SIMON CHERRY, UC Davis
Total body PET
Simon Cherry develops novel technologies and methods for quantitative biomedical imaging. The Cherry Lab focuses on molecular imaging using positron emission tomography (PET) scanning; in particular developing faster and more sensitive detection technologies. The laboratory has developed technologies with widespread applications for improving diagnosis, stratifying patients for treatment and assessing response to that treatment. The team is currently studying pathologic processes that involve multiple organs systems or the entire body. Cherry co-leads the EXPLORER project, a collaboration with several colleagues to develop the world’s first total-body PET scanner.
VALENTINA EMILIANI, Paris
The use of wave-front shaping for neuroscience
Valentina Emiliani’s lab has pioneered the use of wave-front shaping for neuroscience. In particular, they demonstrated a number of new techniques for 3D optogenetics neural control, techniques based on computer generated holography, generalized phase contrast and temporal focusing. Most of these systems are currently the only existing worldwide. With these approaches, this lab first demonstrated simultaneous 2P optogenetics stimulation of multiple cell, all optical neuronal control at cellular resolution in freely moving mice, and 3D neuronal circuits manipulation with sub-millisecond temporal precision and single cell resolution. These approaches are currently used in a series of collaborative projects, including the analysis of Zebrafish swim circuit, the investigation of short term memory, the study of calcium dynamics in respiratory-related neurons, the investigation of the pathophysiology of the visual system, the investigation of retinal circuits and the optical detection of neuronal membrane voltage.mmunology.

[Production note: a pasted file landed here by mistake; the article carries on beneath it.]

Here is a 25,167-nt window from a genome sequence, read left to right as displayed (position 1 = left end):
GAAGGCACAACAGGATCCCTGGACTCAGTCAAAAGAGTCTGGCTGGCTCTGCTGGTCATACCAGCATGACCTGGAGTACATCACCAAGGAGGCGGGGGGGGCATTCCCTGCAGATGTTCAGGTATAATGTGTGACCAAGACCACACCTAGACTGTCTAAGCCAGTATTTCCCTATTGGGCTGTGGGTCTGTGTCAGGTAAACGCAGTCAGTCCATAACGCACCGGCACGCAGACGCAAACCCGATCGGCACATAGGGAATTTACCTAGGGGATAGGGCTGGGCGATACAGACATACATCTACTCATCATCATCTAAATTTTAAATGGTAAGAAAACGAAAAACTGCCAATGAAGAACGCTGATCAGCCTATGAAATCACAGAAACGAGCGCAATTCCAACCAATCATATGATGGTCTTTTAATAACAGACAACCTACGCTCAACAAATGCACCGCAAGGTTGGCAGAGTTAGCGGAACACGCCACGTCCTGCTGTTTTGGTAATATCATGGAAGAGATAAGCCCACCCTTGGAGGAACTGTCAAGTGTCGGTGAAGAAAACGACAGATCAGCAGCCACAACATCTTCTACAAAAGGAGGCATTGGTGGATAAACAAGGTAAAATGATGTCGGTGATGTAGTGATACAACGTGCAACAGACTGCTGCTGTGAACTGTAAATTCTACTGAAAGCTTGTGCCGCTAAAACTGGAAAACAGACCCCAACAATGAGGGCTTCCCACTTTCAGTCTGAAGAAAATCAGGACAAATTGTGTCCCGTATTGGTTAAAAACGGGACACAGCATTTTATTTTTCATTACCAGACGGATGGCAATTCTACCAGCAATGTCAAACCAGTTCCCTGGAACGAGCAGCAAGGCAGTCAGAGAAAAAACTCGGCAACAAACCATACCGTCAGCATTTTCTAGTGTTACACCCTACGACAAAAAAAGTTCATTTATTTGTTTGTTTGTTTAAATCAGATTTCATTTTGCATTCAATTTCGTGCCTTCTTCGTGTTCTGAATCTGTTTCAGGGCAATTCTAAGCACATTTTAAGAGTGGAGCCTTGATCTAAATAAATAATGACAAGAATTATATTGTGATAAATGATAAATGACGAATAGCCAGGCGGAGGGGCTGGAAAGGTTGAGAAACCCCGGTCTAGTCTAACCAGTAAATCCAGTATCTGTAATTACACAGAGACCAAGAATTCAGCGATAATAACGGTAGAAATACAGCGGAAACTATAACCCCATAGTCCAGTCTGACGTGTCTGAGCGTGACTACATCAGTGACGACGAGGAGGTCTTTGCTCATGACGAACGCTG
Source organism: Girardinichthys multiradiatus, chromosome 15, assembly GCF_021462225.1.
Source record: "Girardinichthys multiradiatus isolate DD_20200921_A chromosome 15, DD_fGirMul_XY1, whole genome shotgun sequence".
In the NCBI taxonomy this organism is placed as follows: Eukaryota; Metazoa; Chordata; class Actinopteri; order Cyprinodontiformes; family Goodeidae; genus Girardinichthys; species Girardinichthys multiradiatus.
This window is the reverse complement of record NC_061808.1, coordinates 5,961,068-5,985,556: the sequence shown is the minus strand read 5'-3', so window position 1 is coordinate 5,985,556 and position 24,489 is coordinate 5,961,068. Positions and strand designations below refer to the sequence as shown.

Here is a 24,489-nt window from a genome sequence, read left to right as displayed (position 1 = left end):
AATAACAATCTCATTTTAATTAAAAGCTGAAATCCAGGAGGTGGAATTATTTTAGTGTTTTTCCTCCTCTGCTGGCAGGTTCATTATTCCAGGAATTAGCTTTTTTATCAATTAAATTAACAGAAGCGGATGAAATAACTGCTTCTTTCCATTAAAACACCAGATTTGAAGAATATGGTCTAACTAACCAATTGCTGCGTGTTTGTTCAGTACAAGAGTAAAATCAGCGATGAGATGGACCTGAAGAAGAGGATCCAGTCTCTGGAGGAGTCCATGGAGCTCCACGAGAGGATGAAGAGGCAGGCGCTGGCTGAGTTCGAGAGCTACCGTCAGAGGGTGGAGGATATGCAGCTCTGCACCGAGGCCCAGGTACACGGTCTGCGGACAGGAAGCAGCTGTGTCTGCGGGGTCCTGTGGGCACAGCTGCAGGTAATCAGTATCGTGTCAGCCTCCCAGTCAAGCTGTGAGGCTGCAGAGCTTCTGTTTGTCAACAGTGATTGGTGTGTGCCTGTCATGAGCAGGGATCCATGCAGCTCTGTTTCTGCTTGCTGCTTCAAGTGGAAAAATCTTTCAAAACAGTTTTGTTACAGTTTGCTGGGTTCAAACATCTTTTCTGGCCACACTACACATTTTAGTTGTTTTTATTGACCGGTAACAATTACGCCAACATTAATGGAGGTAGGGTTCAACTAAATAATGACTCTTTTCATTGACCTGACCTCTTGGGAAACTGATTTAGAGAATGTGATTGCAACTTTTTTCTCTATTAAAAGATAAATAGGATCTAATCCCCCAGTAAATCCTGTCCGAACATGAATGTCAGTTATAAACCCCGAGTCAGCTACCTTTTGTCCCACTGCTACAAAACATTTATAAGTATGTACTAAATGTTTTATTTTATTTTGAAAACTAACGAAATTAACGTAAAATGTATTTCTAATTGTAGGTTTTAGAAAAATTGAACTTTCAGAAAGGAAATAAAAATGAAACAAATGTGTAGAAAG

AXEL MONTAGNE, Edinburgh
Evidence for neuromorphological coupling in rapid-onset ultrafast diffusion MRI signals
Axel Montagne’s career has been focusing on how cerebrovascular dysfunctions contribute to neurodegeneration and dementia in both animal models and humans. He combines molecular approaches with rodent non-invasive imaging, particularly MRI, PET and two-photon microscopy, to study the causes and effects of blood-brain barrier (BBB) dysfunction. His group aims to understand how, when, and where endothelial cells and pericytes lining the blood-brain barrier become dysfunctional in the early stages of age-related cognitive decline using cutting-edge brain imaging technology. The ultimate goal is to develop precise treatments targeting brain vasculature to protect brain functions.